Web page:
Collecting women’s works: Jopling, the Rothschilds and their circle

de Montfort, P. (2014) Collecting women’s works: Jopling, the Rothschilds and their circle. The Collector and his Circle: New Research in the History of Collecting, London, UK, 1-2 July 2014. (Unpublished)

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This paper examined the extent to which Louise Jopling’s contact with the Rothschild family absorbed her into a larger circle of British collectors. Who were they? What do her connections tell us about how and why collectors acquired (and sometimes traded in) the work of women artists? It concludes that Jopling chose her subjects with a careful eye to the market that conformed to conventional prejudices about suitable subjects for women artists. Her professional expertise in producing a steady stream of appealing portraits of children, so-called ‘fancy pictures’ of young women and other genre subjects - full of humour and incident - became attractive to middle-class collectors and Rothschilds alike. These subjects were, in the main, for domestic consumption – they were about the private and the personal in ways that contrasted with art on of the more monumental kind on display in the public rooms of grand country houses owned by the Rothschilds at Aston Clinton and elsewhere. Hence, the patronage that Jopling enjoyed from the Rothschilds largely conforms to conventional tropes around the collecting of women’s works in the 19th century.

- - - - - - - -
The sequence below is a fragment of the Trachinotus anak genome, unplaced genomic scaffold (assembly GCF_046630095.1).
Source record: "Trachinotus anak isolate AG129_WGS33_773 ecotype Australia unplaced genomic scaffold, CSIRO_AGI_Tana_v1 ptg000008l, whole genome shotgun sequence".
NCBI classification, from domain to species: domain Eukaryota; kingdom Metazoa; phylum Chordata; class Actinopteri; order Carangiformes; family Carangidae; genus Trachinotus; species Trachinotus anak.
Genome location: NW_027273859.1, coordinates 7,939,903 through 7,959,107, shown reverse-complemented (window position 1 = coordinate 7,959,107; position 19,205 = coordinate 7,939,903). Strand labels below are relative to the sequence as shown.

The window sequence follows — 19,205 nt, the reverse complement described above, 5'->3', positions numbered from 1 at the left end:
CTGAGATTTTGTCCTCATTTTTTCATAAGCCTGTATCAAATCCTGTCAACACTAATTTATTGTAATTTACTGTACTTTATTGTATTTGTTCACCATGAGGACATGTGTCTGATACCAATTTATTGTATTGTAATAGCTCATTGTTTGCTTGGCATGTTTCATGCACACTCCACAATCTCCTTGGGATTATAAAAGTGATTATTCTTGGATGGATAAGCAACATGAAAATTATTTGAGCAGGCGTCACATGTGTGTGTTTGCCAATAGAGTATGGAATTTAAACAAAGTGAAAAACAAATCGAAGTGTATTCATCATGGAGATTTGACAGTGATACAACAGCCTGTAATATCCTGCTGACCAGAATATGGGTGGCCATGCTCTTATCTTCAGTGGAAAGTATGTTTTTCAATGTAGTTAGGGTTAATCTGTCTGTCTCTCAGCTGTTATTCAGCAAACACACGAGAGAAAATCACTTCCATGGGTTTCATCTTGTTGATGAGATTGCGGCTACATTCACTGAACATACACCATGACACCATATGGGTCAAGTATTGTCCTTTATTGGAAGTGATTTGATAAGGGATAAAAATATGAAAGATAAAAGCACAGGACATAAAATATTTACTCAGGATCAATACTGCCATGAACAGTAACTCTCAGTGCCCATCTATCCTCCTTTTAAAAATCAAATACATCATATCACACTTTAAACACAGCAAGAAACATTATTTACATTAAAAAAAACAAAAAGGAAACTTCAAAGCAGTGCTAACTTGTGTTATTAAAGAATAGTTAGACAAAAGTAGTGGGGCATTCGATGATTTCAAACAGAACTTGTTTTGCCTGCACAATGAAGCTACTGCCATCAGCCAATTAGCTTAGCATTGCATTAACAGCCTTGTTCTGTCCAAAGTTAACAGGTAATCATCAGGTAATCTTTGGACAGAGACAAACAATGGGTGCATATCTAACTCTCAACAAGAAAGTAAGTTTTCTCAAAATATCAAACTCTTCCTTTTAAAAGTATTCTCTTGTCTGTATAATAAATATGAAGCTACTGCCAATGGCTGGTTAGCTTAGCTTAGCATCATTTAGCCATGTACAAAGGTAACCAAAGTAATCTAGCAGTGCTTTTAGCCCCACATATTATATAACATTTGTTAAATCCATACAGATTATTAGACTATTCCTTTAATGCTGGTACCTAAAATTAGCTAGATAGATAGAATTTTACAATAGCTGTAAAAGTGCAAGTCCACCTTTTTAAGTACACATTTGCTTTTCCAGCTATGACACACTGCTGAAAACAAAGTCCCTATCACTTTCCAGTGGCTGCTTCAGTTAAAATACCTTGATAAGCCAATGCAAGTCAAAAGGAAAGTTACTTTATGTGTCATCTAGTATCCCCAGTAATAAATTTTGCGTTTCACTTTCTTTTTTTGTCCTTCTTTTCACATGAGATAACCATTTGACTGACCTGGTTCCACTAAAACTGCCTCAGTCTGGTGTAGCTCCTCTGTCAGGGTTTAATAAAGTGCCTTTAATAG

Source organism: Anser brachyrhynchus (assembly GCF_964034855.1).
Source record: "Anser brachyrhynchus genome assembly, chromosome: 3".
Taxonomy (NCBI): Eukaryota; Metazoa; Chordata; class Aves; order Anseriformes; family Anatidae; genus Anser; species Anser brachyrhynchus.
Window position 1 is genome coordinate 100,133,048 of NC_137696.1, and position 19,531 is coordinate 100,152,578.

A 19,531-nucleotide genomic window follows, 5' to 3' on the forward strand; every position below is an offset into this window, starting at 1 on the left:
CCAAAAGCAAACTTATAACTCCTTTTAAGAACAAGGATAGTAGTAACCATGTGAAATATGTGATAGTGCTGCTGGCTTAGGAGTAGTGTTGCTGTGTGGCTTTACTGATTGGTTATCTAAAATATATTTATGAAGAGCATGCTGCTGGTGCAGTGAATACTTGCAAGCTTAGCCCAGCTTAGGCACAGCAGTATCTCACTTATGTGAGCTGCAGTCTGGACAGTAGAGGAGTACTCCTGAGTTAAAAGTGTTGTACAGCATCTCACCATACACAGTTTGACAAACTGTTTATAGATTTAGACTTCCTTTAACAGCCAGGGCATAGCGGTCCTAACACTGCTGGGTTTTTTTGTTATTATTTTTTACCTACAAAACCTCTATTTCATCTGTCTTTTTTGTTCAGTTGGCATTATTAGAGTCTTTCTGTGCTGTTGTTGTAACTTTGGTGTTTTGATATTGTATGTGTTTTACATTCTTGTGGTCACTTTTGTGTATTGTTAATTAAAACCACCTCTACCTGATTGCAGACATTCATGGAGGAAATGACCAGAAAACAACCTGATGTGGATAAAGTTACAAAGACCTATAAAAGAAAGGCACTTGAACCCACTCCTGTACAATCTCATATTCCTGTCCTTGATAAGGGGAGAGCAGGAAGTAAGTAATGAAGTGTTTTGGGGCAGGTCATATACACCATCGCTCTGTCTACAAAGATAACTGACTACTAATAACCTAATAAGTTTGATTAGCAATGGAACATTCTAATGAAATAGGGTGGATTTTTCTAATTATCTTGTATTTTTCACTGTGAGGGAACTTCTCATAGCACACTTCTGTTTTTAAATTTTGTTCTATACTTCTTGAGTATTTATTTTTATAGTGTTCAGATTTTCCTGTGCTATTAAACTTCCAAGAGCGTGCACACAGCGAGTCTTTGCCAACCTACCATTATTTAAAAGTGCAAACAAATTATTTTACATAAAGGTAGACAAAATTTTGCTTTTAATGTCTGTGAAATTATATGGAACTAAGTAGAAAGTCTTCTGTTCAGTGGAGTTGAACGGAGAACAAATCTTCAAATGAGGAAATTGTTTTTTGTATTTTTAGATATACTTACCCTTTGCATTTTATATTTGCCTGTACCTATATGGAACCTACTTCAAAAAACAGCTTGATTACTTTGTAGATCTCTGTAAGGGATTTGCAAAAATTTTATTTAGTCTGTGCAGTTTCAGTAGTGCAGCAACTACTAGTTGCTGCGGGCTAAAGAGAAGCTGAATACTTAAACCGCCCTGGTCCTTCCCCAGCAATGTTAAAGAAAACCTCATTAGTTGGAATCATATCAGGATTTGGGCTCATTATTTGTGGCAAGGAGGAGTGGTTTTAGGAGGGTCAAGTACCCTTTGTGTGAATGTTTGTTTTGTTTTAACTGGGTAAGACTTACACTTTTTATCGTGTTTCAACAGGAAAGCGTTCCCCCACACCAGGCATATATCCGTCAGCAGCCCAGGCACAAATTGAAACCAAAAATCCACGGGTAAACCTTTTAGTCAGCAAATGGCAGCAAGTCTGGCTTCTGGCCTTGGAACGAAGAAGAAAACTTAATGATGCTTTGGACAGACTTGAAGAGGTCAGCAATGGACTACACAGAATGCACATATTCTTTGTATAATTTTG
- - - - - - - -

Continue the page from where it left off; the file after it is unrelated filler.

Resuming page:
Item Type:Conference or Workshop Item
Glasgow Author(s) Enlighten ID:de Montfort, Dr Patricia
Authors: de Montfort, P.
Subjects:N Fine Arts > N Visual arts (General) For photography, see TR
N Fine Arts > ND Painting
N Fine Arts > NX Arts in general
College/School:College of Arts > School of Culture and Creative Arts > History of Art
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